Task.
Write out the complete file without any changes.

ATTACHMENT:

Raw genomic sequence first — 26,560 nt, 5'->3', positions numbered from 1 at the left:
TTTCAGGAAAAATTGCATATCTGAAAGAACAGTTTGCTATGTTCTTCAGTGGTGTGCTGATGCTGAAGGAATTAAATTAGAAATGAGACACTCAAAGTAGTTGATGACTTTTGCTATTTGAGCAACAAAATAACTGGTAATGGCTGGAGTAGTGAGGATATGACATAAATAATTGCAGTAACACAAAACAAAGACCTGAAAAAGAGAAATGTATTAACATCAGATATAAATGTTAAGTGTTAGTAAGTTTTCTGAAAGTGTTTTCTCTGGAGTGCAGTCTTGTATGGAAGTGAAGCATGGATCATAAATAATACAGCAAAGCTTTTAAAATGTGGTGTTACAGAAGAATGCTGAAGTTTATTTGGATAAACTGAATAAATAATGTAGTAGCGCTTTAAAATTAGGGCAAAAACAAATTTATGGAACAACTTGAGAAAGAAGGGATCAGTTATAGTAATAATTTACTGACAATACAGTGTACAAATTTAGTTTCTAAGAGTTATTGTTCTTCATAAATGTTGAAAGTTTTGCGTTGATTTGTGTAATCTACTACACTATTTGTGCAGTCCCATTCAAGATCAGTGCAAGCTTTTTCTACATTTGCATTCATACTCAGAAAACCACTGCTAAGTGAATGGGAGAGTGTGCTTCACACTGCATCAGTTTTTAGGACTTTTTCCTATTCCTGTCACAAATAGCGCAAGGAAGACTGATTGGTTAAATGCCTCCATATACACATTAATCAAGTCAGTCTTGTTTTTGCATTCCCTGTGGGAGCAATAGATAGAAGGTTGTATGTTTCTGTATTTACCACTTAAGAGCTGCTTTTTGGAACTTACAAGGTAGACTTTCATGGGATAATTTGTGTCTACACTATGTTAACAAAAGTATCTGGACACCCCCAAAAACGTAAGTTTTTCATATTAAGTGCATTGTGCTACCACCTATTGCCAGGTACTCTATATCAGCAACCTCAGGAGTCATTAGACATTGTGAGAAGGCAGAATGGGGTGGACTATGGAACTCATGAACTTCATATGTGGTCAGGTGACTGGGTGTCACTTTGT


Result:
Raw genomic sequence first — 26,560 nt, 5'->3', positions numbered from 1 at the left:
TTTCAGGAAAAATTGCATATCTGAAAGAACAGTTTGCTATGTTCTTCAGTGGTGTGCTGATGCTGAAGGAATTAAATTAGAAATGAGACACTCAAAGTAGTTGATGACTTTTGCTATTTGAGCAACAAAATAACTGGTAATGGCTGGAGTAGTGAGGATATGACATAAATAATTGCAGTAACACAAAACAAAGACCTGAAAAAGAGAAATGTATTAACATCAGATATAAATGTTAAGTGTTAGTAAGTTTTCTGAAAGTGTTTTCTCTGGAGTGCAGTCTTGTATGGAAGTGAAGCATGGATCATAAATAATACAGCAAAGCTTTTAAAATGTGGTGTTACAGAAGAATGCTGAAGTTTATTTGGATAAACTGAATAAATAATGTAGTAGCGCTTTAAAATTAGGGCAAAAACAAATTTATGGAACAACTTGAGAAAGAAGGGATCAGTTATAGTAATAATTTACTGACAATACAGTGTACAAATTTAGTTTCTAAGAGTTATTGTTCTTCATAAATGTTGAAAGTTTTGCGTTGATTTGTGTAATCTACTACACTATTTGTGCAGTCCCATTCAAGATCAGTGCAAGCTTTTTCTACATTTGCATTCATACTCAGAAAACCACTGCTAAGTGAATGGGAGAGTGTGCTTCACACTGCATCAGTTTTTAGGACTTTTTCCTATTCCTGTCACAAATAGCGCAAGGAAGACTGATTGGTTAAATGCCTCCATATACACATTAATCAAGTCAGTCTTGTTTTTGCATTCCCTGTGGGAGCAATAGATAGAAGGTTGTATGTTTCTGTATTTACCACTTAAGAGCTGCTTTTTGGAACTTACAAGGTAGACTTTCATGGGATAATTTGTGTCTACACTATGTTAACAAAAGTATCTGGACACCCCCAAAAACGTAAGTTTTTCATATTAAGTGCATTGTGCTACCACCTATTGCCAGGTACTCTATATCAGCAACCTCAGGAGTCATTAGACATTGTGAGAAGGCAGAATGGGGTGGACTATGGAACTCATGAACTTCATATGTGGTCAGGTGACTGGGTGTCACTTTGT